CT scanners developed for the medical profession are now proving just as effective for anthropologists studying centuries-old mummies in museums. The Natural History Museum in Washington DC recently took delivery of a new scanner which anthropologists say will give them a highly-detailed, three-dimensional view of our ancient relatives without having to disturb their remains.
WASHINGTON, DC, UNITED STATES (SMITHSONIAN INSTITUTION) - He'd lain in mummified obscurity at the Museum of Natural History for half a century. Apart from his origins in Lower Egypt some two to 2500 years ago, noone knew much about him. Curators were unwilling to open him up for fear of causing irreversible damage. But then CT scanning technology came along, and the body came to life. The scans revealed that the mummified man was about 40 years old when he died and that his brain and major organs had been removed. Rolls of linen had been inserted into the abdominal cavity, indicating methodical embalming of a person of high status.
For centuries, scientists have pursued the mysteries of the natural world. With X-ray computed tomography they now have the ability to produce three-dimensional images, changing the way they examine both old and new specimens in the laboratory.
Today, the presence of CT scanners almost a thousand times faster than those of 20 years ago has revolutionised the way scientists in the anthropology department at The Smithsonian's National Museum of Natural History in Washington, DC look at everything beyond what the naked human eye can see.
From ancient mummies to prehistoric specimens trapped in amber that preserve a diverse array of creatures and organisms, Ph.D. Danish-borne Bruno Frohlich hopes to reveal
new facts about the broad secret universe within these specimens of nature. Wherever possible, he shares his findings with science students and teachers in the winning a new generation of anthropologists.
Frohlich, Statistician and Physical Anthropologist at the Smithsonian's museum, focuses most of his research in the CT Scan lab with one objective in mind, understanding and studying objects to secure a legacy of knowledge for future generations.
"Having the scanner here in our museum, the time is unlimited; we can spend all the time we need to do the work we have to do. And that is what this improvement of quality is, an increased access to data which is going to be significant in the future," he said.
With more than 126 million specimens in its collection, The National Museum of Natural History is one of the world's preeminent research institutions in the field of the natural sciences. In the last two decades, CT scanner technology has enabled researchers and scientists to continue advancing their efforts on the most important artifacts in earth's history, not only to help humanity enrich its understanding of the natural world but also the reasons for its place within it.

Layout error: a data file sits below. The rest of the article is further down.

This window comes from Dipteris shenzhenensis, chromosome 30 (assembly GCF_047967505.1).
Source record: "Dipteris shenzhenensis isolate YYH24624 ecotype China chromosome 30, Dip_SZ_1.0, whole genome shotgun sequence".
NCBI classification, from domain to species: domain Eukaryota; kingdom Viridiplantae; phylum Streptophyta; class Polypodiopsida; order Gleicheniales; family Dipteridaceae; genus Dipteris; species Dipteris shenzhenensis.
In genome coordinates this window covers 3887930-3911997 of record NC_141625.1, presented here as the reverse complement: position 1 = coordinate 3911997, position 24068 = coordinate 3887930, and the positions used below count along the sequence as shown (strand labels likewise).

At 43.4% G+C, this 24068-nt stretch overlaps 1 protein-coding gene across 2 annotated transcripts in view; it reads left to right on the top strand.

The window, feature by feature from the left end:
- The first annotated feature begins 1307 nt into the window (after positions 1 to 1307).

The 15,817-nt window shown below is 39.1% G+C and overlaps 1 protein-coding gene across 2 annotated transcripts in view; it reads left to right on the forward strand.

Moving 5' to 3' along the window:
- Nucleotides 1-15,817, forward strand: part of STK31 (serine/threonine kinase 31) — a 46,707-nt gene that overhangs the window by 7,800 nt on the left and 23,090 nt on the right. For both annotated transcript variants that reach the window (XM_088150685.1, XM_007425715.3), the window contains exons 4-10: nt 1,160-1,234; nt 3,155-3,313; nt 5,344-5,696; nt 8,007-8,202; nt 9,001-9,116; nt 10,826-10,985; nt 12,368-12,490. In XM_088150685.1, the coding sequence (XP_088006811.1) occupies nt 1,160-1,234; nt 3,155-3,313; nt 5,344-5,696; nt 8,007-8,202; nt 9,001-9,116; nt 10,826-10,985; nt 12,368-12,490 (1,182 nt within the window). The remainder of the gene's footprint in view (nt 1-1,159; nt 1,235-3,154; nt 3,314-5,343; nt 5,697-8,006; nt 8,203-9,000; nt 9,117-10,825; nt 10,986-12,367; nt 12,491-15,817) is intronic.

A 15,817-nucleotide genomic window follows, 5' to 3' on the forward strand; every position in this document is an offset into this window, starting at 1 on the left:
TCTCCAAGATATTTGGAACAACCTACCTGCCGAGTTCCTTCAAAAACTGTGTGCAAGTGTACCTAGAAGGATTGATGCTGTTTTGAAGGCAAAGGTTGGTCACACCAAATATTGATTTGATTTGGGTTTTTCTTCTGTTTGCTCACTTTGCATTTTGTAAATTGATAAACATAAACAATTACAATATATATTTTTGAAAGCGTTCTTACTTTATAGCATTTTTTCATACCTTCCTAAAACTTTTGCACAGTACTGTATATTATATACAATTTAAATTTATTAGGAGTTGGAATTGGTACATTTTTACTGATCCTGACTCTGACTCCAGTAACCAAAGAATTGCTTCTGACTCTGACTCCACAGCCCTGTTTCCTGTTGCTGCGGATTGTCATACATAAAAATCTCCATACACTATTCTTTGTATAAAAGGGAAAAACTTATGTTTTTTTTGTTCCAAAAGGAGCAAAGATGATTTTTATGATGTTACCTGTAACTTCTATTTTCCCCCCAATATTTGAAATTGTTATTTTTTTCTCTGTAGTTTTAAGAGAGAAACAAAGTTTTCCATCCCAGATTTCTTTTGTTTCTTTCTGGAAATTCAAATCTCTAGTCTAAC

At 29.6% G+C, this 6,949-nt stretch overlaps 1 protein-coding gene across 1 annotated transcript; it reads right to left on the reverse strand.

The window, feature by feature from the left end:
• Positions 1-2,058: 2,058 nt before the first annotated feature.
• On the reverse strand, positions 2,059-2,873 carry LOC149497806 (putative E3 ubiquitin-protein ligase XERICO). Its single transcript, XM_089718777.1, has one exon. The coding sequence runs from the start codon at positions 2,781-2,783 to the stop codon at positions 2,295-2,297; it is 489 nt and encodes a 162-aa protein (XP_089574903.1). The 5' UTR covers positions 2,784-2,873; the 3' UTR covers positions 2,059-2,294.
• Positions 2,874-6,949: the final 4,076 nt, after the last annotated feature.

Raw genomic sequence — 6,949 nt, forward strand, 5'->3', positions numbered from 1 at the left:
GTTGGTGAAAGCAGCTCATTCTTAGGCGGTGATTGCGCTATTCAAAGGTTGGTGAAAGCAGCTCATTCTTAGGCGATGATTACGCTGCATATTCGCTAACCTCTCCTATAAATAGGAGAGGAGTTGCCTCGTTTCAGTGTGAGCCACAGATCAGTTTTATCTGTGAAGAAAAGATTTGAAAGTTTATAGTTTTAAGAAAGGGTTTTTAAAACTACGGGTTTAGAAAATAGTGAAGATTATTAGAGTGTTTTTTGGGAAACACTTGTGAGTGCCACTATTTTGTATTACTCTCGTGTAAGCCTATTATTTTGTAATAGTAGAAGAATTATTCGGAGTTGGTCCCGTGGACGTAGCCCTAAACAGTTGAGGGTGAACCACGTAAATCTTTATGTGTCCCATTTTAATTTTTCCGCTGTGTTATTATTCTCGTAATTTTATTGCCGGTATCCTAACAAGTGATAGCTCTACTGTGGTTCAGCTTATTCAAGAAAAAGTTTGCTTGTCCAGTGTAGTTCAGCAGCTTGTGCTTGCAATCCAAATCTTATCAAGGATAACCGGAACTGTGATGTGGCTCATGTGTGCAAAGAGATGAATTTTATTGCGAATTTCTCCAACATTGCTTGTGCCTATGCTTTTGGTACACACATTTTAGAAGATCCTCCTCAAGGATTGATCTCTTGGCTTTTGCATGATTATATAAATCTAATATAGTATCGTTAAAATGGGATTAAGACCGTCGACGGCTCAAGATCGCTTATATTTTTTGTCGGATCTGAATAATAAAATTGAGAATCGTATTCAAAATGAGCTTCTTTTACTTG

A $250,000 gift from Siemens Healthcare USA, the SOMATOM Emotion 6 CT scanner, is now helping researchers to further acquire information about thousands of unique objects stored in the museum. Frolich said the donation from Siemens has been of great importance to the Smithsonian researchers.
"It is unlimited, so maybe not every day but at least a couple of times a week, I will get somebody in here with something saying: 'Can you scan this for us and tell us what is inside it?' or 'We have a problem and maybe it's this, and this, and this...' It is totally new, and it requires a totally new way of processing the data because it is different material. And we do that, and it is absolutely exciting. So, I would say that over the years we have built up some kind of serious expertise in what we can do with the scanner. That is also one of the reasons why the Siemens Healthcare have been always interested in helping us and we've been getting an enormous support from them, the scanners for example. But they are also are getting more interested in how we are actually doing new things. Scanning something like metal coffins, they told me: 'you can't do that' and we did it and we displayed the human body in there, we don't have to open it, we don't have to destroy i," he said.